These teams have included legal experts in areas including
litigation, class-action lawsuits and financial regulation.

All 50 U.S. states have launched a joint investigation of the
mortgage industry, looking into allegations that some banks used
shoddy or fraudulent paperwork to evict borrowers from their

Class-actions have already been filed in state courts, and
national class-action lawsuits are expected on behalf of thousands
of homeowners across the country.

If a class action is brought by all borrowers who have been
foreclosed upon, damages could amount to the billions of dollars,
one plaintiff's attorney has said.

Mr. Platt said that advising lenders and servicers would likely go
"beyond just a straight compliance counseling question because
every act or omission could have spillover consequences with class
actions or government enforcement actions."

* Securities Class Action Plaintiffs Firms Back Democratic Party
David Ingram, writing for The National Law Journal, reports trial
lawyers are holding steady as one of the Democratic Party's
biggest sources of campaign contributions, providing a cushion for
the party as it struggles to maintain control of Congress in the
midterm elections.

Lawyers who represent plaintiffs in securities class actions,
personal injury cases and consumer protection lawsuits have
donated millions of dollars this election cycle to Democratic
campaigns.  At some law firms, they're contributing even more to
federal candidates than they did in either of the previous two
election cycles, including the 2008 campaign when presidential
hopefuls were after their money.

Houston-based Susman Godfrey, for example, has seen its lawyers
contribute more than $523,000 to federal candidates and party
committees since January 2009, according to U.S. Federal Election
Commission records.  The overwhelming majority went to Democrats,
and the total is more than double what the firm's lawyers gave by
this point before the 2006 midterms.

Lawyers at Robbins Geller Rudman & Dowd, a San Diego-based
securities class action firm, have contributed more than $314,000,
up by almost half compared to the same point four years ago.  Name
partners Darren Robbins and Paul Geller have each given five-
figure lump sums.

And at Wilmington, Del.-based Grant & Eisenhofer, lawyers can lay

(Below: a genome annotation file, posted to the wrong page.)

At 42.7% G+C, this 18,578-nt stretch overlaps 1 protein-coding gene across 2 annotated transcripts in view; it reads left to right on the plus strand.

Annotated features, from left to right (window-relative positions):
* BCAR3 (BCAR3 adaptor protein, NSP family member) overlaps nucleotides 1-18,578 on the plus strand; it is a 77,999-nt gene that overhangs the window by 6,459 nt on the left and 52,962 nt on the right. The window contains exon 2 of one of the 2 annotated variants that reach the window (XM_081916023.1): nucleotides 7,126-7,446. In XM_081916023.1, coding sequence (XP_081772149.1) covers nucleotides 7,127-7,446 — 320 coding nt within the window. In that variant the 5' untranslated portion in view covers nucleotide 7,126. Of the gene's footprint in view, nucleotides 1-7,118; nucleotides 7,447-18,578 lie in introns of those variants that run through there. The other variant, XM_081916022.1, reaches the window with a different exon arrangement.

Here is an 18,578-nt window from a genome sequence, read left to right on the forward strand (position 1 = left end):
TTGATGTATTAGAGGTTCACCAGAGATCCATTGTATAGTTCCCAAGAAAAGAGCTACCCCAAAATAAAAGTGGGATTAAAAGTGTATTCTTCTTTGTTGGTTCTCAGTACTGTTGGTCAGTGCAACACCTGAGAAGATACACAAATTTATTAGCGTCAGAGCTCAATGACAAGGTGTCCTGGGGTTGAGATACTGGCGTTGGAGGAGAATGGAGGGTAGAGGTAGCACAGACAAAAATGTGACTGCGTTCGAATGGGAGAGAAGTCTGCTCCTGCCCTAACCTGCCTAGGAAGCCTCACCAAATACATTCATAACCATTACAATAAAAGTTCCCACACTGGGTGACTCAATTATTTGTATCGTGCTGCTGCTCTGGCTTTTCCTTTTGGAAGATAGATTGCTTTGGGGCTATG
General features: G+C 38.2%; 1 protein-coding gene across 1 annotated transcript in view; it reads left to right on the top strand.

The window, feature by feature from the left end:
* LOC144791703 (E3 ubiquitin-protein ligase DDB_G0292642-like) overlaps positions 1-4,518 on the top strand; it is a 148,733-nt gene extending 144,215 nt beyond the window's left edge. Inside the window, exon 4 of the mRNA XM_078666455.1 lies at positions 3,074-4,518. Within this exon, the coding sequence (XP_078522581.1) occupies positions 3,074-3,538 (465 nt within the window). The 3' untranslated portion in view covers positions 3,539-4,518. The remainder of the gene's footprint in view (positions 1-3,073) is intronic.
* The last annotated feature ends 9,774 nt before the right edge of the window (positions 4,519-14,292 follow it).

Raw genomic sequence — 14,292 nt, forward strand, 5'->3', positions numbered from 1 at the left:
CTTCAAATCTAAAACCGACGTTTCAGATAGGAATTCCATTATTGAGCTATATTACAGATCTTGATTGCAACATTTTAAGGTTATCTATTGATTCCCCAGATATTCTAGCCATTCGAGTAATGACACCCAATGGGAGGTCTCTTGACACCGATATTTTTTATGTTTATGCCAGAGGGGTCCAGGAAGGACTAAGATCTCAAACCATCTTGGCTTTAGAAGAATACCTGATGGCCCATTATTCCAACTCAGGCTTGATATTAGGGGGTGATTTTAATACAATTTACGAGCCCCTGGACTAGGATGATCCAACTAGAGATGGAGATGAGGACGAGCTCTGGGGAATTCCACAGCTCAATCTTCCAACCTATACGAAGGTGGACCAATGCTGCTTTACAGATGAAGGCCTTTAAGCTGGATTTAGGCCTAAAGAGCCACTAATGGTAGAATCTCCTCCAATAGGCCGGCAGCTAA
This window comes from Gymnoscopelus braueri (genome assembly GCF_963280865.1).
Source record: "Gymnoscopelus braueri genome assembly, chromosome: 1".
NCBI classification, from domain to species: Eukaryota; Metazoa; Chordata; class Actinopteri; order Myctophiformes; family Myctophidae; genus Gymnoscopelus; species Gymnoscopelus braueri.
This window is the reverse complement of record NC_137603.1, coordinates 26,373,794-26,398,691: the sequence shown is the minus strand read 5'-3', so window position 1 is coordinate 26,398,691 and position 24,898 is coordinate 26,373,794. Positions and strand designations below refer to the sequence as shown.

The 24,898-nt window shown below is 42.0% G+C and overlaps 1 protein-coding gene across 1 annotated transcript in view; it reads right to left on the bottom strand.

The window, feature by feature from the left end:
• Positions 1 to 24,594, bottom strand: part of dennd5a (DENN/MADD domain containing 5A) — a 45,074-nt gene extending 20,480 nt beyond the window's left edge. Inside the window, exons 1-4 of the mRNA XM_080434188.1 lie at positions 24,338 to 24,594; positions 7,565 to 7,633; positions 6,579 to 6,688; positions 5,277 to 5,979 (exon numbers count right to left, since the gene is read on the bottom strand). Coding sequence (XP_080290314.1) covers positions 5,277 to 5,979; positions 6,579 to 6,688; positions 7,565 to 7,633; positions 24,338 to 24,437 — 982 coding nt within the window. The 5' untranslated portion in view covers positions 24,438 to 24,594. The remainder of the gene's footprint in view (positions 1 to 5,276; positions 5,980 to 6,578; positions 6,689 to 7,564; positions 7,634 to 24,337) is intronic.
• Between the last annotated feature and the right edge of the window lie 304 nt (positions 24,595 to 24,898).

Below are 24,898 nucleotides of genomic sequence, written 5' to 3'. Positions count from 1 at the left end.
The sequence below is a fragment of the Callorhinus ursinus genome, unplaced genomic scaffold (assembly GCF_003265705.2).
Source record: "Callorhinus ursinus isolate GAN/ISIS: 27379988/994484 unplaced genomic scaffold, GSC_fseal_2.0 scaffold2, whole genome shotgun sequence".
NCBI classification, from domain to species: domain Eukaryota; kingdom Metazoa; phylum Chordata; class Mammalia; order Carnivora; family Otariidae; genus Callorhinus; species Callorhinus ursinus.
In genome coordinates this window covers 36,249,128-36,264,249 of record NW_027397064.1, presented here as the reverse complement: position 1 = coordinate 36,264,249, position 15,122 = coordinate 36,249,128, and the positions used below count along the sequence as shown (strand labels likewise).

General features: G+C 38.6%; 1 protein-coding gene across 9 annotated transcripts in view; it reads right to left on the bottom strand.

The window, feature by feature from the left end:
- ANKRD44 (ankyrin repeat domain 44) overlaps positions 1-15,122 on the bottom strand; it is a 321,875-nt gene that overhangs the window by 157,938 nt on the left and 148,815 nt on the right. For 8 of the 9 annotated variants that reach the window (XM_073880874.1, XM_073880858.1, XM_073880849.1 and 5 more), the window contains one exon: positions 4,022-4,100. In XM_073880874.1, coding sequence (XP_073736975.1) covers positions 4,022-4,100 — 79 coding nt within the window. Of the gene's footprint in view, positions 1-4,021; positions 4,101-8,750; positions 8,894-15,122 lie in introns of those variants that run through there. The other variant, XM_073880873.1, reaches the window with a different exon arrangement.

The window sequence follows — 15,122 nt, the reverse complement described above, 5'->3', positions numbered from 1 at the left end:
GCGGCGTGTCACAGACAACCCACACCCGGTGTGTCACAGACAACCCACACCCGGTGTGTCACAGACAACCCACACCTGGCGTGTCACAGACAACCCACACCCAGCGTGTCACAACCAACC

claim to $275,000 in donations, up about $46,000 from the
presidential cycle.

Some of the firms, such as Robbins Geller, are benefiting from
successful securities class actions, which can generate
multibillion-dollar settlements.  Others, such as Susman Godfrey,
have made news recently as firms helping to lead litigation
against Toyota Motor Corp. for allegations of sudden acceleration
in its vehicles or against BP PLC for the Deepwater Horizon oil

Plaintiffs firms have been Democratic stalwarts for decades,
providing money at every level of government to keep their allies
in office.  This year, with some parts of the liberal base showing
signs of apathy about the Nov. 2 elections, that support is as
important as ever to the party.

"I've been as supportive as I have been in the past," said H.
Laddie Montague Jr., the president of Philadelphia-based Berger &
Montague, where contributions are up 23% over a comparable period
in the 2006 cycle.  Mr. Montague said President Barack Obama has
been a vast improvement over President George W. Bush.  "What went
before was catastrophic for the country, and in the world," he
said. "I don't want to see a repeat of that, and I don't find
fault in what's been done to date, as others might."

Peter Kraus, a founding partner of Waters & Kraus in Dallas, said
he's motivated by the prolific spending of conservative nonprofits
that aren't required to disclose their donors.  Democrats, he
said, are "getting outspent by outside interest groups, and they
need all the help they can get from their traditional allies."

Republicans, who often raise money from corporations that are
defendants in civil suits, criticize what they say is the
plaintiffs' bar's outsized influence.

"Their bread is buttered and buttered richly and thickly when
Democrats are in charge.  And when Democrats are not in charge,
then tort reform becomes a real possibility," said Darren
McKinney, a spokesman for the American Tort Reform Association, a
business-backed group that supports measures such as limits on
jury damage awards.

Ray DeLorenzi, a spokesman for the American Association for
Justice, the trial lawyers' trade association, said in a statement
that the "importance of holding corporations accountable has never
been more apparent," because of recent examples of corporate